Sunday, 18 March 2012

March Pleasures

Well, I seem to have done quite a lot since my last post, all of it pleasurable - lucky me!

Firstly, I have finished the canvaswork piece, better late than never, for my City and Guilds. I am pleased with the result, and hope it doesn't look too much like a mish mash of stitches for the sake of it, but has some sense of coherence.

You can see the original little cross stitch, sitting on its side above the finished needlepoint, reminding me of which colours to use. In the bigger piece I tried to expand those colours a bit, while using different threads to see how they worked on the canvas. I really enjoyed the way the space dyed threads created their own dynamic within the patterns of the stitching, in particular, the wash of pale blue stripes, overlaid with a grid of duck egg blue, in the central block. When you look at the real thing, it sets up an interesting optical effect, as first the grid and then the diagonals take precedence in the eye.

Then, on a warm Saturday, I spent the day with textile artist Claire Buckly being introduced to machine embroidery, something I have been wanting to try for ages, but hadn't the nerve to attempt. I had a lovely time and, with just one other student there, we really benefited from Claire's attention and advice. She also showed us what is possible by sharing the work she did for her MA, beautiful detailed embroideries done with great skill and delicacy.

Last week I was on leave, so on Monday my dear soul and I took the train to London to the very excellent exhibition at the British Library, Royal Manuscripts, the Genius of Illumination. It was enchanting and utterly absorbing; books of all sizes carefully displayed in cases, glittering with gold leaf, resplendent with colour and deep in meanings of all sorts. There were psalters to aid with prayer; rules, regulations and advice about the best way for a monarch to live; early medical books; maps; bibles; genealogies; books of hours and tales of King Arthur and Guinevere. The detail and inventiveness of these early scribes just took my breath away, reminding me of a comment about the Book of Kells: that it was the work of angels. Photography was obviously not allowed, but you can see some images here and look in even more detail in the British Library's excellent Turning the Pages section, which is a real feast of delights. I could have spent hours and hours there, but my body doesn't allow for such indulgences, so restricted myself to an hour and a half of absorbed gazing in an atmosphere that was, despite the large numbers of people there, one of hushed reverence.

Then, on Wednesday, I drove all the long way to York to collect my daughter home for her Easter break.

I always stay at the same hostelry, a lovely B&B called the Warrens, close to the City centre and also to Jen's various places of residence over the last four years. It feels like a home from home, and Richard and Jenny who run it are the nicest of folk. I went, of course, to the Quilt Museum where, each time I've stayed, there has been a new exhibition to inspire. This time was no exception with Decline and Revival the theme, and a lovely selection of quilts on display showing the changing fortunes of quilting and patchwork. Exhibits ranged from its early days of decorative functionality, through the fall from grace as people had less time to stitch and ready made bed covers to buy, up to the current day, with some lovely art quilts from modern textile artists. There was also a great little exhibition in the side gallery from the New Horizons Textile Group, which included workbooks and trial pieces that you could handle, to get a feel for how the final pieces were made.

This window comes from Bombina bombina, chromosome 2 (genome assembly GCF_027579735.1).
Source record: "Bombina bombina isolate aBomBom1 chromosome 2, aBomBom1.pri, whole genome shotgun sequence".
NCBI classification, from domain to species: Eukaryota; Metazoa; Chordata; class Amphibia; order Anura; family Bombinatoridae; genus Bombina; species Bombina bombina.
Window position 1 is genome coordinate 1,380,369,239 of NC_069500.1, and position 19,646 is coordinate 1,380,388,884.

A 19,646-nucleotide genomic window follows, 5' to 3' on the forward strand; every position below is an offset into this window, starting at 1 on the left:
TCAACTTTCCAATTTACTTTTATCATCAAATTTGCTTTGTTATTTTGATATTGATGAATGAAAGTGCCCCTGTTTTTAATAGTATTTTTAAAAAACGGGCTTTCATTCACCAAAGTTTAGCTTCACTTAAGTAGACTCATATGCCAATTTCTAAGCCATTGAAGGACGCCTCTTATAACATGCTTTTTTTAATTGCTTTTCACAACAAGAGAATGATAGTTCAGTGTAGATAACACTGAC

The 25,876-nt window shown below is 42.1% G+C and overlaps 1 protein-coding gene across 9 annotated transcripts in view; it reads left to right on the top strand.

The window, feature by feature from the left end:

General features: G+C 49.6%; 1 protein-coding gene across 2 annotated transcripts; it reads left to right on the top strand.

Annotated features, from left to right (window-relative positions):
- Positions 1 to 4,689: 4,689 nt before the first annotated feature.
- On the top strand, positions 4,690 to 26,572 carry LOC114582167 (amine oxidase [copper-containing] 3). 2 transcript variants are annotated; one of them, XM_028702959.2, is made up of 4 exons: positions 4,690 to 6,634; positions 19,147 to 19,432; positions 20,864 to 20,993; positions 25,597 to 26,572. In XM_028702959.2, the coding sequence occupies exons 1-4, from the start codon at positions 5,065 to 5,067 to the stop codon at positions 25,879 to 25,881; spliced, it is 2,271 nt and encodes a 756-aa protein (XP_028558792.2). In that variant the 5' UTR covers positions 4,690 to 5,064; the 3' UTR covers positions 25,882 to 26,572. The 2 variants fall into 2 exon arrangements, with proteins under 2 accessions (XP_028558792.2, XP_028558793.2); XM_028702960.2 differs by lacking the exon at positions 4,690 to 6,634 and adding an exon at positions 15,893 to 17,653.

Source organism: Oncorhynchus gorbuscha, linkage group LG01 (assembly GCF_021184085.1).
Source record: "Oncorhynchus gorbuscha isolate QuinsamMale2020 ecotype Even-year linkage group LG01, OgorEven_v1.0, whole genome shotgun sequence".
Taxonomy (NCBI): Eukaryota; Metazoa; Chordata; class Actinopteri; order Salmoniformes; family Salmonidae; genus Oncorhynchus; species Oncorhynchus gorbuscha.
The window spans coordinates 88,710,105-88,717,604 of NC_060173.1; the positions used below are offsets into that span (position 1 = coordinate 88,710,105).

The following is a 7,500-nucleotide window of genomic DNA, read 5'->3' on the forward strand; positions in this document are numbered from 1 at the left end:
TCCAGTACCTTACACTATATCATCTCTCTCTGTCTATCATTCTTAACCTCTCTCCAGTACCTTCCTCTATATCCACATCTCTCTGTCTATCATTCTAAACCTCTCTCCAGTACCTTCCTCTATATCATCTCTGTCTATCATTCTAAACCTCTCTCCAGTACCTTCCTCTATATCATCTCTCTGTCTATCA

Having spent a very enjoyable hour there, peering at stitches and fabrics, I went out to St Anthony's Garden, as is my habit when there, to absorb it's lovely tranquil atmosphere.

To my delight, having learnt all about hellebores recently, the garden was simply awash with them, waves of colour, spilling across the soil and giving much pleasure to a visiting peacock butterfly and whole families of ladybirds.

I sat for some time, coatless in the warm March sunshine, letting my inner space meld with the outer peace.

On the following day Jen and I popped in to have a brief look at St Clement's Church, just a short step away from Warrens. It is a rather lovely little Victorian church with a couple of stained glass windows, one of which includes this delightful dragon sending his fiery breath rather too close to the skirts of Margaret of Antioch!
A busy time indeed, and I still have Monday to play with, before it's back to work on Tuesday!


  1. Great to see the final canvaswork piece. I know what you mean about the space dyed threads - a little bit of magic appearing as you stitch. Thanks for the B&B recommendation too. We love York and used to stay at the Premier Inn a few miles out, but the girls are getting too big to share a room now. I'll make a note about Warrens.

  2. Thank you for the happy comments = hope you enjoy the Warrens if you stay, it's taken me nearly four years to register the connection between their name and the fact that the key fob for each room is a rabbit!!!
    Your metallic tree is a delight by the way, and evoke the richness of stained glass. I had a similar feeling about windows in a church in Brussels a few years ago